The J-1 Exchange Visitor Program was created in 1961 to promote and “increase mutual understanding between the people of the United States and the people of the other countries through educational and cultural exchanges.” For more information visit J-1 Visa Government website.
The Exchange Visitor Program is administered by the United States Department of State and has certain requirements that do not apply to other visa types. There are many categories of Exchange Visitors (EVs) and The University of Texas at El Paso has four categories and the student category is one.
College and university students are eligible for the J-1 Exchange Visitor Program only if at any time during their educational program in the United States they meet one of the following four criteria:
22 C.F.R. § 62.23(c)(1)-(5)
- They or their program are financed directly or indirectly by the U.S. Government, the student’s home government, or an international organization of which the United States is a member by treaty or statute; or
- The exchange program is carried out pursuant to an agreement between the U.S. Government and a foreign government; or
- The exchange program is carried out pursuant to a written agreement between:
- An American and foreign educational institution
- An American educational institution and a foreign government
- A U.S. state or local government and a foreign government; or
- The exchange visitor student is supported substantially by funding from any source other than personal or family funds.
An F1 visa is a nonimmigrant visa for those wishing to study in the U.S. You must file an F1 visa application if you plan on entering the US to attend a university or college, high school, private elementary school, seminary, conservatory, language training program, or other academic institution.
An F1 visa is issued to international students who are attending an academic program or English Language Program at a US college or university. F-1 students must maintain the minimum course load for full-time student status.
Difference between F-1 and J-1 Student Status
Source of Funding – J-1 Exchange Visitor status is available to those students who are supported substantially by funding other than personal or family funds. Such funding may include that which comes from the U.S. government or the student’s home government, international organizations, or universities. Students who are supported by personal or family funds are ineligible for J-1 immigration status, and must come to the U.S. to study on an F-1 visa.
Foreign Residence Requirement – Students in J-1 immigration status and their J-2 dependents may be subject to a “foreign residence requirement”. This applies to those who have received U.S. or home country government funding or those who are on the “Country Skills List”. The foreign residence requirement means that upon completion of the J-1 program they must reside in their countries of last legal permanent residence for two years before they are eligible to apply for entry into the U.S. on a specialized work visas (H or L) or an immigrant visa. There is no foreign residence requirement for F-1 student status.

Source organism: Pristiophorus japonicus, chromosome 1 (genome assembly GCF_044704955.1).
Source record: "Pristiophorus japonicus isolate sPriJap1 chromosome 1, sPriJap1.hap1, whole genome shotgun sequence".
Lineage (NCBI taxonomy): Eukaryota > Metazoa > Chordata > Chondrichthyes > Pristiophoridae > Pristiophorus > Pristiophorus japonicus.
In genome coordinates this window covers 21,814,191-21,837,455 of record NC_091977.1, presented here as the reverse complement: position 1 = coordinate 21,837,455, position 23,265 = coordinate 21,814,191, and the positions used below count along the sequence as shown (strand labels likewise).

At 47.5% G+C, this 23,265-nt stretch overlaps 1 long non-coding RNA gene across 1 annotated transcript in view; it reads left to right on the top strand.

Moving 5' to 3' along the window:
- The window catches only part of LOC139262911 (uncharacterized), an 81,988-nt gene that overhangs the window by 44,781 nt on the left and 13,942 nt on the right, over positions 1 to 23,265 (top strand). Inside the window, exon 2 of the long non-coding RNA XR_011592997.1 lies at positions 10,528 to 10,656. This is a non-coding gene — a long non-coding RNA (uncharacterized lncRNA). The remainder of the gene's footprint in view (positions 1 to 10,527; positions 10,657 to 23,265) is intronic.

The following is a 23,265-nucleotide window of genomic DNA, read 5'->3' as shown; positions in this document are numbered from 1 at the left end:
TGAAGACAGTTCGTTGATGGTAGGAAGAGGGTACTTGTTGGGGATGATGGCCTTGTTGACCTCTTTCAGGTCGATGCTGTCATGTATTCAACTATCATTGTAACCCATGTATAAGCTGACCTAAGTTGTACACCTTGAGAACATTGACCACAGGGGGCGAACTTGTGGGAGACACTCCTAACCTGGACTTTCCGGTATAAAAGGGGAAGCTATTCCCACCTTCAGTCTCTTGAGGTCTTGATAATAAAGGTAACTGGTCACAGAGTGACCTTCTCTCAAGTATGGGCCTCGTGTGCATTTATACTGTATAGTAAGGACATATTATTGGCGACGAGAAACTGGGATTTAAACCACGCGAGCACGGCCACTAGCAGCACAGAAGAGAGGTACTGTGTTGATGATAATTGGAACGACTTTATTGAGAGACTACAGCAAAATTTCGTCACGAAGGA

Health Insurance – Students in J-1 status and their J-2 dependents are required to have comprehensive health coverage in order to fulfill U.S. government regulations governing the J Exchange Visitor Program. Please refer to our Health Insurance section for more information regarding the federal requirements.
Work Permission (on-campus) – Students in either F-1 or J-1 immigration status may work on campus with permission from OIP.
Work Permission (off-campus) – Students in F-1 status have the opportunity to take advantage of Circular Practical Training (CPT) during their studies and Optional Practical Training (OPT) after they have completed their program. Please refer to the F-1 section of our website for additional information regarding F-1 employment. J-1 students have the opportunity to engage in Academic Training during their studies and/or at the completion of their academic programs. Academic training is a privilege of J-1 immigration status and the employment needs to be integral/related to one’s field of study. The period of time allowed for Academic Training cannot exceed the length of the program of study. In most cases, there is a maximum of 18 months with the exception of some postdoctoral research and teaching positions that may qualify for up to 36 months.
Dependent Employment – Immigration regulations allow no circumstances under which the spouse (F-2) of an F-1 student can apply for work permission while in the U.S. The spouse (J-2) of a J-1 Exchange Visitor, however, may apply to USCIS for permission to be employed, if he or she can demonstrate a need for supplemental support for self or children. The spouse cannot obtain work permission in order to support the J-1 student. Form I-765, required to apply for J-2 work permission, may be filed electronically.